Clark is at pains to point out this is not a dig at his current employer, far from it. “Saracens take that side of things more seriously than most. That’s shown by dint of the fact they’ve given me this role. It’s an acknowledgement they’re taking it more seriously across the board. It’s not rugby’s problem, it’s a wider societal problem.”
The last 18 months have been incredibly challenging for so many people. In rugby, money has been scarce and contracts stripped from gifted players as financial realities hit home. Clark says he has his own therapy and psychological help so that if anything comes up in sessions, he has a sounding board. To his knowledge similar roles do not exist elsewhere in the Premiership but he is currently reaching out to people within rugby to form a network of support.
Clark says that while rugby players are role models for their achievements on the pitch, they have flaws, like everyone else, away from the game.
“The narrative around professional sport is that you’re programming robots because they can do some pretty cool things on the pitch, but you forget they are humans who are imperfect and fall short, as everyone does.”
The one thing my dad loved was getting kids into sport. He had a special knack for unearthing, shall we say, rough diamonds and getting them into sport to give them a purpose and focus.
In recent weeks, Saracens went on a pre-season tour to Leeds and York, an area Clark knows intimately. When he found out they would be going near his father’s old school, team manager Warren Lang made sure Clark was able to go with the squad to open the new sports facility named after his late father. It was a gesture that touched him deeply. “The efforts Sarries went to just shows what sort of club it really is. They care about people and went out of their way to make it happen.”
Understandably Clark looks glassy eyed when talking about his father, and there are long pauses in the conversation, as he reaches for the right words. “The one thing my dad loved was getting kids into sport. He had a special knack for unearthing, shall we say, rough diamonds and getting them into sport to give them a purpose and focus. Dad played at West Hartlepool and he was the one who got me into rugby. He was well respected in the local community.”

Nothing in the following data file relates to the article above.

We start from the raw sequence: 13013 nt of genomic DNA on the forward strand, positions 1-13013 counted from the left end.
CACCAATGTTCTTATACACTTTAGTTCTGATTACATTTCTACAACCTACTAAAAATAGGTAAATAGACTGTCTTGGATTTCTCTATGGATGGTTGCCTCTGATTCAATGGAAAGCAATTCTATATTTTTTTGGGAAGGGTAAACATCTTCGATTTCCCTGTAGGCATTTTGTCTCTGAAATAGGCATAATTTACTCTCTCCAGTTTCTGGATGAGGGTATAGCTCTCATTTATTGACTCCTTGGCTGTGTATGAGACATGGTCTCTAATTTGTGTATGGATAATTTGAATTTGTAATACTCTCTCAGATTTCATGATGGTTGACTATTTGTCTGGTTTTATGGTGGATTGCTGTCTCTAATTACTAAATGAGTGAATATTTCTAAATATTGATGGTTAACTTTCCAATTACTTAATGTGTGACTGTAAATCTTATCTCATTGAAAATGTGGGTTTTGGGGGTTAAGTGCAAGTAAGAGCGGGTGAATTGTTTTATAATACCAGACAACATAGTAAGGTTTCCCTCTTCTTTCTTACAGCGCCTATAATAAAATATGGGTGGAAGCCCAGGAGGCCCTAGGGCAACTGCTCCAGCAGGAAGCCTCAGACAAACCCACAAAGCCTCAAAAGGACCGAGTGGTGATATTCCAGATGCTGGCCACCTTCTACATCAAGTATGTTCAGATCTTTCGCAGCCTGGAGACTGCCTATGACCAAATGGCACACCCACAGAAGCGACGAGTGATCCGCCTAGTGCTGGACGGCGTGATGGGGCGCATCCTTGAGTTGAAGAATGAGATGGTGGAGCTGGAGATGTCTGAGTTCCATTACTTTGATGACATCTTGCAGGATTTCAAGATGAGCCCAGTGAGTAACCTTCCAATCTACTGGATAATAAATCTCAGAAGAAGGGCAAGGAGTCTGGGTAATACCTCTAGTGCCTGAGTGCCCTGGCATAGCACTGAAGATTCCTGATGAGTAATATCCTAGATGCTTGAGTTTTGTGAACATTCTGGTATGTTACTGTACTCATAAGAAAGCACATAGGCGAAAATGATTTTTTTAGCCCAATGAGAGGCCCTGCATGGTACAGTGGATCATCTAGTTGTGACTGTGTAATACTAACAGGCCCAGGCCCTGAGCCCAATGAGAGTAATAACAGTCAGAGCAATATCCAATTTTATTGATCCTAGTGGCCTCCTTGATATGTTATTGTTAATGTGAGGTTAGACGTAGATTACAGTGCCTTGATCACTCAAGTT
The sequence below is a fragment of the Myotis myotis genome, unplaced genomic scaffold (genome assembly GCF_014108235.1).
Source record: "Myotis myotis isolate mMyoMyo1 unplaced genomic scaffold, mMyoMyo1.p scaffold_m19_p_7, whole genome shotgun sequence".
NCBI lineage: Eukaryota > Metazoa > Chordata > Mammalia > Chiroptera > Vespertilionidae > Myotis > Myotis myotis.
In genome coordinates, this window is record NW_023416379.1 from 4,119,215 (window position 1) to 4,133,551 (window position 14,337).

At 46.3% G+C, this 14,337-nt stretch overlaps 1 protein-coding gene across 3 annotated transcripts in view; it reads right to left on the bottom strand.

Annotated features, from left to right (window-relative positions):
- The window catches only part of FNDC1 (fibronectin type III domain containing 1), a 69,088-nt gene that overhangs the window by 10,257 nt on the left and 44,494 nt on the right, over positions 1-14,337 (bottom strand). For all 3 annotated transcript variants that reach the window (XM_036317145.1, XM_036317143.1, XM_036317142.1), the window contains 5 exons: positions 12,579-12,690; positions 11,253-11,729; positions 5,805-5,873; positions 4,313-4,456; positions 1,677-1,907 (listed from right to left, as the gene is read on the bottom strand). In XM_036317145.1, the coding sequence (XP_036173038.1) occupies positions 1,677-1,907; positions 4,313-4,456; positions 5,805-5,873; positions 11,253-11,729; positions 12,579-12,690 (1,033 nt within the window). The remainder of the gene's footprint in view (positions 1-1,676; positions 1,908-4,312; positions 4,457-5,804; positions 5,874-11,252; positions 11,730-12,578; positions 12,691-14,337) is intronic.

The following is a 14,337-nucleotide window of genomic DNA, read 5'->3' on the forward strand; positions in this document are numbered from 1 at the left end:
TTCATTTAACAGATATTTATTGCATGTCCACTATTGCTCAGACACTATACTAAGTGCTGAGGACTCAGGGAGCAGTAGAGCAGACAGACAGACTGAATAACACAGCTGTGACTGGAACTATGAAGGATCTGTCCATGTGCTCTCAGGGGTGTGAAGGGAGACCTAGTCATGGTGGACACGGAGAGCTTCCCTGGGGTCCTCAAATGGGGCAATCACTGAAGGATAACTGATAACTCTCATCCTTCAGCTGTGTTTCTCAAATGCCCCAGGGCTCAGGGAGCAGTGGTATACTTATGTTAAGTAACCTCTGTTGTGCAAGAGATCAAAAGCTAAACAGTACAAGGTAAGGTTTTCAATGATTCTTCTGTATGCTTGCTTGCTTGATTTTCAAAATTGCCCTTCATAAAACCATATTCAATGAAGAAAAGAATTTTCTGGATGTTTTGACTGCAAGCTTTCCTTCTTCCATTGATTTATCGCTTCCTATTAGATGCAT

As one high-profile chapter closes, more than ever, Clark feels a calling to his new career, one he hopes his dad would approve of. “I’ve been through a lot but the sort of thing I’m getting into is along the similar lines and shares similar values to the ones Dad tried to live his life by. It’s weird but this feels more natural to me than playing rugby. I am trying to serve other people, rather just thinking of and serving myself. It takes a lot of energy to do this role and listen intently, but it carries a lot of meaning to me.”
Alongside his role at Saracens, Clark is keen to work with clients outside the club and is looking for some office space in Harley Street. “If any players, or individuals are looking for coaching or mentoring, I would say all my work is fully confidential. Sometimes people don’t want to open up in a club environment because they may feel judged. To some there is still a stigma around mental health. It can be seen as weakness, so a space away from your day-to-day life as athletes can be a lifeline if you’re struggling.”
Yes, Clark made mistakes, and he knows he cannot outrun them, especially in a digital world, but Saracens’ faith in him is implicit. He is atoning for the errors of his youth and he wants to fill the void he never had for the next generation. For that, surely he should be given a chance to move on. Good luck to him.
More stories from Owain Jones